Has Anyone Ever Owned Tiger Limias Or Goodeids?

Discussion in 'Livebearers' started by Bruxes and Bubbles, Apr 8, 2017.

  1. Bruxes and Bubbles Well Known Member Member

    I was curious about these more uncommon livebearers. Has anyone owned them, and if you have, what would you say tank size should be, and what species did you own if it's relating to the goodeids? What are their personalities like?


  2. chromedome52 Fishlore VIP Member

    I've reported breeding of these species in my local club; there may have been one or two more species that never produced 10 fry (requirement for club's Breeder Award Program):
    Ameca splendens Butterfly Goodeid
    Chapalichthys encaustis Side-spot Goodeid
    Chapalichthys pardalis Polka Dot Goodeid
    Characodon lateralis Rainbow Goodeid
    Girardinichthys multiradiatus Golden Sawfin Goodeid
    Ilyodon xantusi Basslet Goodeid
    Skiffia bilineata Elfin Goodeid
    Skiffia francesae Pastel Goodeid
    Skiffia multipunctata Speckled Goodeid
    Xenoophorus captivus Green Goodeid
    Xenotoca eiseni Red-tail Goodeid
    Xenotoca variata Jeweled Goodeid
    Zoogoneticus purhepechus La Luz Splitfin
    Zoogoneticus quitzeoensis
    Zoogoneticus tequila
    Crescent Zoogie

    Pretty sure I did the Blue Tail Goodeid, Ataeniobus toweri, at some point, but this primitive Goodeid has very few fry in a spawn.

    Goodeids in general require very clean water, though some species are certainly more adaptable (Butterfly, Red Tail). They especially are sensitive to ammonia. I learned to never, ever, ever keep Goodeids with Corydoras, they will remove their fins except for the dorsal spine. They have huge fry because the fry are nourished while still in the womb. They are born with the trophotaenia still hanging from their vents, which are sort of an umbilical cord. This falls off very soon after birth. You can find an enormous amount of information at  , from scientific data to aquarium maintenance recommendations. And lots of Pictures!!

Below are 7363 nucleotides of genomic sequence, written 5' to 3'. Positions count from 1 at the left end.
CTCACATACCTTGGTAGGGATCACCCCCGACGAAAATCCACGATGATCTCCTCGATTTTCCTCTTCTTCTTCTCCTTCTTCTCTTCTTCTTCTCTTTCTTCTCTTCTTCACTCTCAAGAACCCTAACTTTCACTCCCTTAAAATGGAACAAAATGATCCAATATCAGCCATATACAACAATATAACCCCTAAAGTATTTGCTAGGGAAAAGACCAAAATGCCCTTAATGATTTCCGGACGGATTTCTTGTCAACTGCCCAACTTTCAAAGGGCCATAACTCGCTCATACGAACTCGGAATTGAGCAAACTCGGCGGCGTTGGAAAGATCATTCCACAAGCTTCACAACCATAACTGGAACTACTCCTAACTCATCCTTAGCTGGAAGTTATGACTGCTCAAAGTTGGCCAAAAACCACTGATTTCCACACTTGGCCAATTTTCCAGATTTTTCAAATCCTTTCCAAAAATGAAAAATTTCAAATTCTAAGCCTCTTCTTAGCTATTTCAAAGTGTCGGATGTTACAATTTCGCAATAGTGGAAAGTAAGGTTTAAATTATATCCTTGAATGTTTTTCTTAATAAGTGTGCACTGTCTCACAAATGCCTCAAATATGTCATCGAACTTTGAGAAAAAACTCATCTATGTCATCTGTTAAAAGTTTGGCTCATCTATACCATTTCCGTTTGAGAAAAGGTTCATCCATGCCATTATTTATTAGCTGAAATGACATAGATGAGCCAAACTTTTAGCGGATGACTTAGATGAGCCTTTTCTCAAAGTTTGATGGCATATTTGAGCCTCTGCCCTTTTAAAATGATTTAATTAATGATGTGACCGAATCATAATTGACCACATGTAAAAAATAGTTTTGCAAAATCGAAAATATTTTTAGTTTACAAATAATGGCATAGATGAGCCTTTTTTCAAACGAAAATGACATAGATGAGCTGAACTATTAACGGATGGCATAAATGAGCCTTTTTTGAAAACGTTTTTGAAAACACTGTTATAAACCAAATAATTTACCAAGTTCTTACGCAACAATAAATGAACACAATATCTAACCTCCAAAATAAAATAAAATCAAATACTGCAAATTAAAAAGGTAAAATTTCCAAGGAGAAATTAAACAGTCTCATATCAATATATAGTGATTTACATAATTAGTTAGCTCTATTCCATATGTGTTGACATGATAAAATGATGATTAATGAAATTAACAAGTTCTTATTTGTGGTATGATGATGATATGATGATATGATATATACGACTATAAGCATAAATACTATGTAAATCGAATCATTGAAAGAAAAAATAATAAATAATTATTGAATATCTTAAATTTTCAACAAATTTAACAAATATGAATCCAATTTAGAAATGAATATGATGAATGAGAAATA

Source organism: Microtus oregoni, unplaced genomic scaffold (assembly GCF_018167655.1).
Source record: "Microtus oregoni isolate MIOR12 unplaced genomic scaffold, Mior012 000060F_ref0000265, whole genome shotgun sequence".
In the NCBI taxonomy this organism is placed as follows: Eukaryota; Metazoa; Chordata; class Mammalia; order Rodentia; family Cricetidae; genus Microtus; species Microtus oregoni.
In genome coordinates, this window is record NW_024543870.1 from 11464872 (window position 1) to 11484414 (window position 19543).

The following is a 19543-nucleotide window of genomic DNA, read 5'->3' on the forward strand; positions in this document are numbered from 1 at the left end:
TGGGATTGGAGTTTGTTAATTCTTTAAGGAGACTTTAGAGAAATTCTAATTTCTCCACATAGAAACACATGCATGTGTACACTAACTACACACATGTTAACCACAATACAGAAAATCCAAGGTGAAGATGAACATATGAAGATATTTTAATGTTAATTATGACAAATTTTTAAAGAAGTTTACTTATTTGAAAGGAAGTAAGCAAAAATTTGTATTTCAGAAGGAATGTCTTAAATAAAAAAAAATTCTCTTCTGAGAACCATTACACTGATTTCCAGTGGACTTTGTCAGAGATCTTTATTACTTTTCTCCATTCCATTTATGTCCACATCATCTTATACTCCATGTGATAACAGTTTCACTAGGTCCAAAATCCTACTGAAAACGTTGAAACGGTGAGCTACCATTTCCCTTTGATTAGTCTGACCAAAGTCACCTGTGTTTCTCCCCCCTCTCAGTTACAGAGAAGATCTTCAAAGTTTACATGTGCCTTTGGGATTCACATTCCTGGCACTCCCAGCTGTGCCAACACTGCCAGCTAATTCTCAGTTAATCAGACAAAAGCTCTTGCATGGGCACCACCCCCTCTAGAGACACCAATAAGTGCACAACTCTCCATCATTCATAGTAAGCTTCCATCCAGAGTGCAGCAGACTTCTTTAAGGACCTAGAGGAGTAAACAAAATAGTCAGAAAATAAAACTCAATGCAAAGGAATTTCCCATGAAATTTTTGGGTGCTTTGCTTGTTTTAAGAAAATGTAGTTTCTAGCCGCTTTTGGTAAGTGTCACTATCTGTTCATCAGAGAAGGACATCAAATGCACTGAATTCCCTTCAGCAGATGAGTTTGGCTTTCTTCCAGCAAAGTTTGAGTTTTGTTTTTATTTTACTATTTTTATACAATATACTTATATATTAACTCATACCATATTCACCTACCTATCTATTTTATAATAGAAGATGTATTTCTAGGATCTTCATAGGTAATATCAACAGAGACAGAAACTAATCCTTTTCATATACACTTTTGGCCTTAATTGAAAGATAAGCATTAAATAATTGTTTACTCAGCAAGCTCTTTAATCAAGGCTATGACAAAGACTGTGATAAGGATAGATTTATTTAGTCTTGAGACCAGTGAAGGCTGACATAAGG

I have not kept the Tiger Limia, but I've bred a couple of other species. Basically they are Mollies from the Caribbean islands. Very easy to maintain, and fairly prolific.

  3. Bruxes and Bubbles Well Known Member Member

    Thank you very much for the information, @chromedome52! I appreciate you taking the time to respond. I will look at the link that you provided.
    I think if I get some of these to breed at some point I will start with the Tiger Limias or the Butterfly Goodeid.
  4. Bruxes and Bubbles Well Known Member Member

    @chromedome52, are the tiger limias okay to keep in a community setting if I had some excess ones that I just wanted to watch but not breed?
    My apologies for the questions; I'm writing down all of the information so I can compare all of the fish I'm interested in breeding so I can figure out which I will get when everything is set up.

    Thank you!
  5. chromedome52 Fishlore VIP Member

    I've had some species of Limia in tanks with other types of fish, in general they don't seem to be particularly aggressive, just active and mildly annoying. But as I said, that exact species I have not kept.
  6. Bruxes and Bubbles Well Known Member Member

    Thank you! I have read that the tiger limia is one of the more docile species, so if others do okay with fish that don't mind their companions...outgoing, then these should be fine! Thanks again!
  7. emeraldking Well Known Member Member

    Tiger limias are not that much different in behaviour as most limia strains. The same goes for the way they should be kept. I do add some salt from time to time with all limias. They can be very vivid. In a group there's always one or some more alpha males which will be considerably larger in comparison to other males.

    The behaviour of goodeids do differ from strain to strain. A lot are known for being potential fin nippers. But if you'll combine them with tankmates which can handle them, no problems there. One of the combinations I've got overhere are Xenotoca eisini with Limia nigrofasciata. Another combination is my Zoogeneticus tequila which is combined with wildguppies. This goodeid leaves smaller fish alone. I've got 8 different strains of goodeids overhere and they're not all comparable with eachother when it comes to behaviour.
    That goodeids need clean water doesn't go for all of them. What I know from own experience is that Ameca splendens, Xenotoca eisini, Characodon lateralis, Neotoca bilineata, Girardinichthys vivipares, Zoogeneticus tequila and Ataeniobius towerii can be kept in muddy water as well. And in a way, they've been more reproductive in such water than in clean water. But yes, in general goodeids don't drop that many fry each time.

    Most goodeids can be kept outdoors as well for they do withstand lower temperatures. Btw, most goodeids do better when kept at lower temperatures.